Doth it suck? Yea, verily

Because "Dude. Yorick. Bummer." just doesn't have the same panache

Because “Dude. Yorick. Bummer.” just doesn’t have the same panache

Oh, first draft. You teasing vixen.

I go over the story ideas in my head, everything coalesces and plays out like a well-oiled machine.

But try to transfer them onto the page, and it all discombobulates into a tangled mess on par with the cord on a pair of earbuds carelessly tossed into a gym bag.

Experienced writers know what I mean.

Although it took a while, I finally reached the end of Act Two in the revamping of the outline of the pulpy adventure spec. On one hand, I’m thrilled to have gotten here. On the other, I want to shrug my shoulders and mutter “eh, good enough” about the scenes and sequences that led up to this point.

They’re definitely far from perfect, and without a doubt will be totally different as future drafts come into play.

Let’s pause to consider the phrase “future drafts.” As in “there will be more”, emphasis on “will”. Not “might”. “Will”.

I recently connected with another writer on a networking site, and they ended our introductory correspondence by letting me know they had first drafts of their scripts available to read.

I sincerely hope not.

Unless you’re looking for feedback, don’t show your first draft to anyone. Ever.

The first draft is the attempt to put all your ideas into some kind of order. Know going in that it won’t be pretty, and will most likely be a big mess requiring a ton of fixes. Not a bunch of little edits, but huge, drastic steps. The end result should look totally different from what you started with.

Don’t regard rewriting as a chore or a slog. It’s something you have to do on a regular basis. It makes the script better and helps you become a better writer.

Consider the last script you wrote. How many drafts did it require to get to the point where you finally said it was done? And wasn’t each successive draft a little better, until the final draft turned out significantly improved compared to the very first one?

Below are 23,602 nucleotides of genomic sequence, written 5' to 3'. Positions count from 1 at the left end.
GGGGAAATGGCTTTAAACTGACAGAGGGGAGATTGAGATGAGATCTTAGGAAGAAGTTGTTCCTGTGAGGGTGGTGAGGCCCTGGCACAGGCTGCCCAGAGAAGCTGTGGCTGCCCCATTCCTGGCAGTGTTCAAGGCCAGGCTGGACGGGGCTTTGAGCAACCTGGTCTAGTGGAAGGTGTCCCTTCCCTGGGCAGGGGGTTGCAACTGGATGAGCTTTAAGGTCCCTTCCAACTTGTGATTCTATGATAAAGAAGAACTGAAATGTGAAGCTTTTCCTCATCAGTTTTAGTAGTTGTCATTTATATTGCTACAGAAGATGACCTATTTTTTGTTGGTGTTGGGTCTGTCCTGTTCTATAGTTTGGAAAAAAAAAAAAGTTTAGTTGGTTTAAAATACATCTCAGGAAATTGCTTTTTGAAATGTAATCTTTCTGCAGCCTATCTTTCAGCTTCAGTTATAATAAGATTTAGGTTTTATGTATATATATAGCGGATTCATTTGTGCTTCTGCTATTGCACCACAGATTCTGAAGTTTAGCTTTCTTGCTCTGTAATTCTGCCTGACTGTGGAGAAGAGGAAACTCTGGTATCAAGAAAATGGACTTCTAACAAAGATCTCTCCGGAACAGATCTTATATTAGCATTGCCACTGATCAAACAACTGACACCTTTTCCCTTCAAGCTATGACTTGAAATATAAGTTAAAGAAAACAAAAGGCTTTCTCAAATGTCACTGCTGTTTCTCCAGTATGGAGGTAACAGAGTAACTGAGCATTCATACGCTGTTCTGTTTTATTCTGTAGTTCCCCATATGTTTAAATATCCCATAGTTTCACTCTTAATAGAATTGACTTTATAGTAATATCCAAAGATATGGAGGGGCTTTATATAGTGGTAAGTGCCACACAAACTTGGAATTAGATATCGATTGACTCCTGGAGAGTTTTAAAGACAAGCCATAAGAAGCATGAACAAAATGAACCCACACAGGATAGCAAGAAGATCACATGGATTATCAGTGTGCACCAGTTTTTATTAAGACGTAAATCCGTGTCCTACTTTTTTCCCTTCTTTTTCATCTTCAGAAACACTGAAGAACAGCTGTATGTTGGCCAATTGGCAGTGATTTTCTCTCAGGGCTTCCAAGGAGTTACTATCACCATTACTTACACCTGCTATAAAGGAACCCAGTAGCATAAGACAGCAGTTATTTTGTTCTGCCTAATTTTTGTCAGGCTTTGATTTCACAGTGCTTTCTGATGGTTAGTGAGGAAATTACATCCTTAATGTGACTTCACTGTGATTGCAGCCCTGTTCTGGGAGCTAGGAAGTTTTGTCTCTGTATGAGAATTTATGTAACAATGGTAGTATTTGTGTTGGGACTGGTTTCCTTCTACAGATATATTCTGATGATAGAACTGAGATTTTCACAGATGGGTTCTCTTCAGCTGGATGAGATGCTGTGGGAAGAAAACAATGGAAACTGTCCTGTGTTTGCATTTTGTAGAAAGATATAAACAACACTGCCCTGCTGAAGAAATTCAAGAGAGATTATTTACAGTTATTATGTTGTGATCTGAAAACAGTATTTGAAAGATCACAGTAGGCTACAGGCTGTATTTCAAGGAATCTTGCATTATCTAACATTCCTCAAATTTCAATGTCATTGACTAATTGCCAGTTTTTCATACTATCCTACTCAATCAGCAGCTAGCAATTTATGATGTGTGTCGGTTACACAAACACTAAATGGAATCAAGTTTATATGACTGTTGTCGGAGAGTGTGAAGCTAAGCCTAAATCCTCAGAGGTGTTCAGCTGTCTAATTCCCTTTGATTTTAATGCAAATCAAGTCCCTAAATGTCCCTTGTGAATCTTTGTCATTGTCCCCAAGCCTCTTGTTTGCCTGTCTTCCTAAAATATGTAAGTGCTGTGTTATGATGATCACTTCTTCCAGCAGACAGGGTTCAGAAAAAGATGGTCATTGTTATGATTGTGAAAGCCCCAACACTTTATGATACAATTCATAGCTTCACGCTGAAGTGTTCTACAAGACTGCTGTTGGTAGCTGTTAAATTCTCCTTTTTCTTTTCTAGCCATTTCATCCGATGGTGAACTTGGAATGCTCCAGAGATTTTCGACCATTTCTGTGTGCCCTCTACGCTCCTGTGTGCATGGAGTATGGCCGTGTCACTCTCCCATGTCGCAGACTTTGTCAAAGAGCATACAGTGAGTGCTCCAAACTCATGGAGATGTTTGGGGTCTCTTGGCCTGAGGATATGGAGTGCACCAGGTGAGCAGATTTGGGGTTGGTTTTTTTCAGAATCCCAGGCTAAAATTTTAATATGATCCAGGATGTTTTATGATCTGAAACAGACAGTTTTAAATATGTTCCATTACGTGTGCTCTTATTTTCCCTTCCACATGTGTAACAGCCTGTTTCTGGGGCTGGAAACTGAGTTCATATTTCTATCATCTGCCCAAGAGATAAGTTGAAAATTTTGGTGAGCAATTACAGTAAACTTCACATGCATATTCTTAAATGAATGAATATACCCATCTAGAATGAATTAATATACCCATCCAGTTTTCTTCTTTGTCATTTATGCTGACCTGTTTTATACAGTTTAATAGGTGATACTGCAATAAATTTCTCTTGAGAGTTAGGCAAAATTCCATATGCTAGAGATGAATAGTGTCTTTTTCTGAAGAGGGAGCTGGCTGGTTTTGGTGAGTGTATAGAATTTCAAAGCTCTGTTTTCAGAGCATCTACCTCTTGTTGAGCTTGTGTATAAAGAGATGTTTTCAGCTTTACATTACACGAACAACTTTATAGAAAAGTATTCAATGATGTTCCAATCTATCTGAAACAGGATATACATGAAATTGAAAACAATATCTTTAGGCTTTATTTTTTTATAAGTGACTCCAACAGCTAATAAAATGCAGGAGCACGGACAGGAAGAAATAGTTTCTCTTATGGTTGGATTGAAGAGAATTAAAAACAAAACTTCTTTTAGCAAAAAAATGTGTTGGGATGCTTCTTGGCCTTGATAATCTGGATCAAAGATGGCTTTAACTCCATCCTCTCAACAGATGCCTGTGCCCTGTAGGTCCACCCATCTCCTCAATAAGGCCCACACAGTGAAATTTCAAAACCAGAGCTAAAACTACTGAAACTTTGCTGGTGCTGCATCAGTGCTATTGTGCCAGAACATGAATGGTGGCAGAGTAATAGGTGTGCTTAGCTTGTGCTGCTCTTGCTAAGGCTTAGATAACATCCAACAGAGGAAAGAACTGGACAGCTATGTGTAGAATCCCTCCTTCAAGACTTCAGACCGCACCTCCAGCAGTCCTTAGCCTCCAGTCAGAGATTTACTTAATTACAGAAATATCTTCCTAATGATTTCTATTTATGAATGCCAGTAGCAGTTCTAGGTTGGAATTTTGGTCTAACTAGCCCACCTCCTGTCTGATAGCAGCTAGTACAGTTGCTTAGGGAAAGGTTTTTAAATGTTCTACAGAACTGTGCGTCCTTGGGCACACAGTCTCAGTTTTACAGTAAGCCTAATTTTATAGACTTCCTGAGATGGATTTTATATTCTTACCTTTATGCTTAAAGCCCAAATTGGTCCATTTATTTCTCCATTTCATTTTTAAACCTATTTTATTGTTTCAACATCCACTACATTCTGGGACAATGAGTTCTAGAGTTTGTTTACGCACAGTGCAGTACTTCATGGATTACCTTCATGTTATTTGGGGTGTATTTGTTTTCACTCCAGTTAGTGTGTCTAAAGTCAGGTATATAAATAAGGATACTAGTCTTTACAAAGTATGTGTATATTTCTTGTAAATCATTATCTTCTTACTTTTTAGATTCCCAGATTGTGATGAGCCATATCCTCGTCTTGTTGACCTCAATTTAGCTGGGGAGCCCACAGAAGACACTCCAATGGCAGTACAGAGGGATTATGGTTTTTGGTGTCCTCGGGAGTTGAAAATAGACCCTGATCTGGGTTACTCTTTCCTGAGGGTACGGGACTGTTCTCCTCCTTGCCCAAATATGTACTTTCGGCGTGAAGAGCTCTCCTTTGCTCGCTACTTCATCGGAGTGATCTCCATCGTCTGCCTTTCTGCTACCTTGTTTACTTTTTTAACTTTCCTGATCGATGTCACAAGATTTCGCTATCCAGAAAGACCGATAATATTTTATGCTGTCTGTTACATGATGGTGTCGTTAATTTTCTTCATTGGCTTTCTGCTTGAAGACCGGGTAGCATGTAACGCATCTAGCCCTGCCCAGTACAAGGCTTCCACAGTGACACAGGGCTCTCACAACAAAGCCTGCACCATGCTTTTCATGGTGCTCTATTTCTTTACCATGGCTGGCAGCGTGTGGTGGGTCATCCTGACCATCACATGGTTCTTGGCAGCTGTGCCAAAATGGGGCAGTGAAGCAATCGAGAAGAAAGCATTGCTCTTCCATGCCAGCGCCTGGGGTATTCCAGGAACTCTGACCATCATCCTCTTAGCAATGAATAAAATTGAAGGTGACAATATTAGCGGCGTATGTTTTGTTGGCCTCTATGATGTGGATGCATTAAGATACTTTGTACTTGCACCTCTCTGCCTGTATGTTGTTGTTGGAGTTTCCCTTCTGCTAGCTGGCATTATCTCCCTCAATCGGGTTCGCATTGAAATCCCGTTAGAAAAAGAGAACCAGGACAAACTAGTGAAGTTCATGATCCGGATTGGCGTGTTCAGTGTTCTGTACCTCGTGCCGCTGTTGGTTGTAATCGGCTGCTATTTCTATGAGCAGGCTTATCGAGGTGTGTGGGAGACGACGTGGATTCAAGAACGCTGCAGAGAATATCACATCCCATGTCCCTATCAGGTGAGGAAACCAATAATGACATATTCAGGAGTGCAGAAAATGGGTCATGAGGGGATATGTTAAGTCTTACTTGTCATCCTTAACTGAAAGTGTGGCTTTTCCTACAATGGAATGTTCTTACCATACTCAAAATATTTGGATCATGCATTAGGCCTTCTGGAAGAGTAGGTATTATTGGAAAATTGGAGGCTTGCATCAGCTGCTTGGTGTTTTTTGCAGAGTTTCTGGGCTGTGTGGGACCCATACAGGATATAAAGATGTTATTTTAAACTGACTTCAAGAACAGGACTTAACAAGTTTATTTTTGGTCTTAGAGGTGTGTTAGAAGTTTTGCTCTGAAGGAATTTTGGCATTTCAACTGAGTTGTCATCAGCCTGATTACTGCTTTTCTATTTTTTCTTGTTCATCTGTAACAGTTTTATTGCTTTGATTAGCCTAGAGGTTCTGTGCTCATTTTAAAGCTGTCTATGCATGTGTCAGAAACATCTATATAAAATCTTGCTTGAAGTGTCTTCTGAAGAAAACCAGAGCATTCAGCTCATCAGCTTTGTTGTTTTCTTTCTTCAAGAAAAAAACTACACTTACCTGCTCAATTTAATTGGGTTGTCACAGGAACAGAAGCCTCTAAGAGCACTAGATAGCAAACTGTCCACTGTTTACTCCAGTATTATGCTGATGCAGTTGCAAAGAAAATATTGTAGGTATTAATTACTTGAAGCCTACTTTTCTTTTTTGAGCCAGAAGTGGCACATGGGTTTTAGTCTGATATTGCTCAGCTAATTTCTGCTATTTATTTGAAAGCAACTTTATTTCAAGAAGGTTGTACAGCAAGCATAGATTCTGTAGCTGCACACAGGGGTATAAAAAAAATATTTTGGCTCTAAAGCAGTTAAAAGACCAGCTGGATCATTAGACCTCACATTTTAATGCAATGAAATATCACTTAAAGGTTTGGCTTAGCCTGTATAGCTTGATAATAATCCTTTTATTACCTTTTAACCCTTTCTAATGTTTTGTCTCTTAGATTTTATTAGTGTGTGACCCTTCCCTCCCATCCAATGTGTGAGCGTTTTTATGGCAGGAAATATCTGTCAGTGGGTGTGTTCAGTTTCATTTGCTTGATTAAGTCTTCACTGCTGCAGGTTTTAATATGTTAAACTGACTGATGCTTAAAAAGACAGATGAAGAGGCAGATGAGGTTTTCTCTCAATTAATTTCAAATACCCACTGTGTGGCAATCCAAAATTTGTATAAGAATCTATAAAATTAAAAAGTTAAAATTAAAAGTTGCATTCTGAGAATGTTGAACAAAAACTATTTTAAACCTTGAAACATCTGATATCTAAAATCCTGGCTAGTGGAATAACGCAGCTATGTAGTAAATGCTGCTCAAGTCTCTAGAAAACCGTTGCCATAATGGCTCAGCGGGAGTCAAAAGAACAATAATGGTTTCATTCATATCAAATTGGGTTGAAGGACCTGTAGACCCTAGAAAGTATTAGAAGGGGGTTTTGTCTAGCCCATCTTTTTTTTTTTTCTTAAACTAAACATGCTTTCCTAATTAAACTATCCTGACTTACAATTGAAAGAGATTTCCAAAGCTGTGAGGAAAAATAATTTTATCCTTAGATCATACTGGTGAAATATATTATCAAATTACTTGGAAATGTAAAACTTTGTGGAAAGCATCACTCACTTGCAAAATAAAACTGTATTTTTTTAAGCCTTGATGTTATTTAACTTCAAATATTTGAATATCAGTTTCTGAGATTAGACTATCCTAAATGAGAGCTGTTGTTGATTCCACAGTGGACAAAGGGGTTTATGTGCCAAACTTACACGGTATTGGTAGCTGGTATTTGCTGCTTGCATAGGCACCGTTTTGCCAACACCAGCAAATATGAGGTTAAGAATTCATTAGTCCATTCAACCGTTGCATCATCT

That’s what you should be going for. Every single time.

4 Responses to Doth it suck? Yea, verily

  1. “they ended our introductory correspondence by letting me know they had first drafts of their scripts available to read.

    I sincerely hope not.”

    Ha. Yes! I sincerely hope not too. First drafts should never be seen by anyone other than the writer. And, maybe the fire pit.

  2. Brian Drake says:

    Where does your outline help in making your first draft closer to what you envision?

    For me, the outline is a huge help. That’s where I can get everything on paper and organized (I go into a ton of detail in outlines, including bits of dialogue I don’t want to forget). Now and then I need to make along the way because either what I outlined won’t work or I think of something better. By the time I’m done, I can more often than not say it’s ready for my editor.

    With an outline I find that if something isn’t working, I can toss it after a few days, instead of a few months like a manuscript. When I was starting out, I didn’t outline and just made it up as I went with only a small idea of where I was going, which caused many the headache you describe.

  3. Early in my screenwriting education, I grew to hate outlines. It wasn’t until much later that I realized why I hated outlines. I feel I was taught it wrong. To elaborate, the outline was a document we had to create early on in a very short period of time. Subsequently, the vast majority of time was focused on writing the story that had been outlined. I think this is a dead wrong approach. (At least, for me.)

    I think it negated the importance of “breaking a story” in preparation. Some might call it “cracking a story” or something else, but I’ve grown to love “breaking a story” because in those preparation stages, I literally want to try to break the story. I want to run it through the wringer for logic flaws, story flaws, whatever. This, to me, is all pre-outline. It might correspond somewhat to what Brian says above about outlining and re-outlining.

    But, either way, I think most of the time in creating a great screenplay should go towards prep. This doesn’t mean you’re not writing scenes. You are. I am. It’s just… well… the outline of my last screenplay didn’t occur until at least half way through my entire process. And, I really hate the term outline, probably because I think my initial education surrounding it was wrong. (At least, for me, in my process, that I’ve found through too much trial and error.)

    Also, outline in my head seems to imply this rigid document that you’r going to stick to. That should not be the case. There needs to be room for flexibility. Never should someone be forced to create an outline in a week or two and then forced to adhere to it for the subsequent two to three months of writing the screenplay. That’s my opinion, at least.

  4. Maximum Z says:

    What a totally flawed approach. Rushing through putting an outline together is 100% counterproductive. The more time you can spend on it is more time to find and fix any number of problems.

    As I’ve written before, I don’t even think about starting on pages until I consider the outline as bulletproof as it’s going to get.

    That being said, there will also always be some fixes to be made as/after the pages are written, but they tend to not be too much of a problem, and a lot of the hard stuff has already been taken care of.

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